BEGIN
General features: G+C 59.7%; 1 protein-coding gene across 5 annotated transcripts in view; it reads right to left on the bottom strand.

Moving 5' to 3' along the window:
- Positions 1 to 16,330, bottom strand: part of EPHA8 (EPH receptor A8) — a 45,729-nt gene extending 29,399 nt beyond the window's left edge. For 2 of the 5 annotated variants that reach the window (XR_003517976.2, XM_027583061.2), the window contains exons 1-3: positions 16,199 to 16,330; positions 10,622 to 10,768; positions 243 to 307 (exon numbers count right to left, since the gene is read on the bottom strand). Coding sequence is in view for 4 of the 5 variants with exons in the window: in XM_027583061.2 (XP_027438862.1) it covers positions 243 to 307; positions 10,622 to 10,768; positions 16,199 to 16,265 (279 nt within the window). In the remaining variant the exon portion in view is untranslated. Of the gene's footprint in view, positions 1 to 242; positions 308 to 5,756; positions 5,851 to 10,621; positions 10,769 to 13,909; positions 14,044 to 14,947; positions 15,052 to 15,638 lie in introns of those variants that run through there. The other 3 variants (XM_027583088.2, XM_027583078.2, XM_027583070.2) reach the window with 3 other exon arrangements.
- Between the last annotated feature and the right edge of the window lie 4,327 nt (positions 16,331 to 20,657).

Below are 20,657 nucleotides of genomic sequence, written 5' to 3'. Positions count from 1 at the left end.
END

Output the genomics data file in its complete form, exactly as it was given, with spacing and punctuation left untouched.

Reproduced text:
General features: G+C 59.7%; 1 protein-coding gene across 5 annotated transcripts in view; it reads right to left on the bottom strand.

Moving 5' to 3' along the window:
- Positions 1 to 16,330, bottom strand: part of EPHA8 (EPH receptor A8) — a 45,729-nt gene extending 29,399 nt beyond the window's left edge. For 2 of the 5 annotated variants that reach the window (XR_003517976.2, XM_027583061.2), the window contains exons 1-3: positions 16,199 to 16,330; positions 10,622 to 10,768; positions 243 to 307 (exon numbers count right to left, since the gene is read on the bottom strand). Coding sequence is in view for 4 of the 5 variants with exons in the window: in XM_027583061.2 (XP_027438862.1) it covers positions 243 to 307; positions 10,622 to 10,768; positions 16,199 to 16,265 (279 nt within the window). In the remaining variant the exon portion in view is untranslated. Of the gene's footprint in view, positions 1 to 242; positions 308 to 5,756; positions 5,851 to 10,621; positions 10,769 to 13,909; positions 14,044 to 14,947; positions 15,052 to 15,638 lie in introns of those variants that run through there. The other 3 variants (XM_027583088.2, XM_027583078.2, XM_027583070.2) reach the window with 3 other exon arrangements.
- Between the last annotated feature and the right edge of the window lie 4,327 nt (positions 16,331 to 20,657).

Below are 20,657 nucleotides of genomic sequence, written 5' to 3'. Positions count from 1 at the left end.